At the park, I'm bouldering alone. It's rained earlier in the day so conditions are less than good. After a while a guy shows up. I ask him to show me a few problems, explaining this is not my turf. We engage in SharedJargon?. We have fun.    (7F0)

This represents a fundamental shift in my me. The meaning of which is as yet not fully sussed out. I'm not prepared to associate a value judgment with it quite yet.    (7F1) + ++ T    (7F2)

New York is big. In several locations throughout the place you find skylines that are adequate for reasonably sized standalone cities. This view is out the Southeast corner of the park. Here's downtown    (7F3) + ++ T    (7F4)

viewed from the Staten Island Ferry.    (7F5)

I don't consider myself a city dude, but I liked New York. I conclude that most cities just aren't worth the hassle: the benefits don't win when compared with the challenges. The challenges for me are compression, oppression, aggression and apprehension. New York has way more than enough of that stuff but makes up for it in several ways:    (7F6)

  • The park. The cabbie took me through the park on the way to the hotel. I was thoroughly impressed and felt a relieved sense of "oh, this is here, I'll be okay." The park is a masterpiece.    (7F7)
  • The subway. It works and is out of the way, at least on Manhattan (which is all I'm really talking about here, I neither saw nor have any immediate inclination to see the less vertical areas of New York). Big minus points to Chicago for putting theirs above ground. Boo.    (7F8)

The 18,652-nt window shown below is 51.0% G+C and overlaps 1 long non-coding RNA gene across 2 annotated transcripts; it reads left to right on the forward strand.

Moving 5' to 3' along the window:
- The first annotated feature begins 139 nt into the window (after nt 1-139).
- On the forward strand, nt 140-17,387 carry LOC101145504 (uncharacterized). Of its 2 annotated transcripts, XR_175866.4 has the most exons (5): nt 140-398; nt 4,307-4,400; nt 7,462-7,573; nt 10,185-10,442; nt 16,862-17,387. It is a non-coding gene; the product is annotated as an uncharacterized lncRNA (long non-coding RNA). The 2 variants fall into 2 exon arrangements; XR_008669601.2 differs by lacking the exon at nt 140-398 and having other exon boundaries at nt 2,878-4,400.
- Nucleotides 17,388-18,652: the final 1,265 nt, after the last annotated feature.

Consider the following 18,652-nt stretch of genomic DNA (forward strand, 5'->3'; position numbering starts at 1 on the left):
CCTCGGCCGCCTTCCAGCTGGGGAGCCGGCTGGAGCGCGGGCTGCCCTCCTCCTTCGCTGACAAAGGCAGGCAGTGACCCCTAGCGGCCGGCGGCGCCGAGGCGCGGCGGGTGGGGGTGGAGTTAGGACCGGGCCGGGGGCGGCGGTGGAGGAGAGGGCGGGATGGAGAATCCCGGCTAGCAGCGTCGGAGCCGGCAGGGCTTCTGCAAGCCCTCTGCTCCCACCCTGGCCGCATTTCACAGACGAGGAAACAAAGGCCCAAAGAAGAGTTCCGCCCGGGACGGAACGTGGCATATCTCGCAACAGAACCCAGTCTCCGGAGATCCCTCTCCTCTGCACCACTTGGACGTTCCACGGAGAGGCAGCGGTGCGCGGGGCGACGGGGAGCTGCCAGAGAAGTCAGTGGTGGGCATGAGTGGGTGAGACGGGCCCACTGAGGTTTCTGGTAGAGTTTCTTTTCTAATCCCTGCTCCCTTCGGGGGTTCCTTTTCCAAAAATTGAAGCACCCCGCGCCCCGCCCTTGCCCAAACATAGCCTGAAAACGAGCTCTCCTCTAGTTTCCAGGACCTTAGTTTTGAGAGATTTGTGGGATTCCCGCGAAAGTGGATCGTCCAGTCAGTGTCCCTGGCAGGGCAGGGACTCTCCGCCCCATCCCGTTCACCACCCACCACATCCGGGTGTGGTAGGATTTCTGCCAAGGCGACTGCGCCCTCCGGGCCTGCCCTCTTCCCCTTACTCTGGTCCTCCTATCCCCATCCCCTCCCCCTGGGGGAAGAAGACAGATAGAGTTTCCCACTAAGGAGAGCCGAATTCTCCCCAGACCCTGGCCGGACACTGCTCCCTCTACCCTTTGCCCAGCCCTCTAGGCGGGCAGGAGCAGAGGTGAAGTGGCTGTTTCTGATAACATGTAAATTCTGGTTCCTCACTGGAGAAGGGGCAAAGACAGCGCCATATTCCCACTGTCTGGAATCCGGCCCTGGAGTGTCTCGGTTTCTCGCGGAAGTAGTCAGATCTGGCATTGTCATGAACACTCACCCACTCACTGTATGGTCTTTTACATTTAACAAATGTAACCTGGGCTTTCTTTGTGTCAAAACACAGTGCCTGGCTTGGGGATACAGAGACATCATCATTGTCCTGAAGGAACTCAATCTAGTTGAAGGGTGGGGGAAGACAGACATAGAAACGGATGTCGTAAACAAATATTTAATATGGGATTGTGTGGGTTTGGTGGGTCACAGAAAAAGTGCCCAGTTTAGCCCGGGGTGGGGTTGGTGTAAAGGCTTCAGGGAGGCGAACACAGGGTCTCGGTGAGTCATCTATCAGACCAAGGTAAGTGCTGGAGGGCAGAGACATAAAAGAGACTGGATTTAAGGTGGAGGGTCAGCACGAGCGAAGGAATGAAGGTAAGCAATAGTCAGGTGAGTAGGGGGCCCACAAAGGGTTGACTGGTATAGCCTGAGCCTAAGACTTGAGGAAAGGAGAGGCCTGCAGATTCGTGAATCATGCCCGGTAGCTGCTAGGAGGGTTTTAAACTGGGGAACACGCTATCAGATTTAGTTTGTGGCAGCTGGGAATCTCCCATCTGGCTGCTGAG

• The food. There's lots to choose from it. Some of it even cheap.    (7F9)
  • Pretty people that are not fat. This is a major contributing factor. Maybe it would wear off with time but the beauty and variety of the people make you feel like you are somewhere special rather than in a toilet (despite the smell).    (7FA)
  • Other stuff I'm not remembering right now because this was supposed to be a short entry.    (7FB)

So, with all that I found myself thinking: I could deal with this. That's not an entirely new thought: I've often thought in the heart of a giant city was certainly a better option than some random place in a medium city. Grocery delivery would be key.    (7FC)

I prefer a slow entry to a place. Get somewhere and then wander in expanding circles, not doing much. I took this approach to my time in New York and liked it that way. As a result I didn't hit all the sites, but I got a pleasant feeling. That's my mode.    (7FD)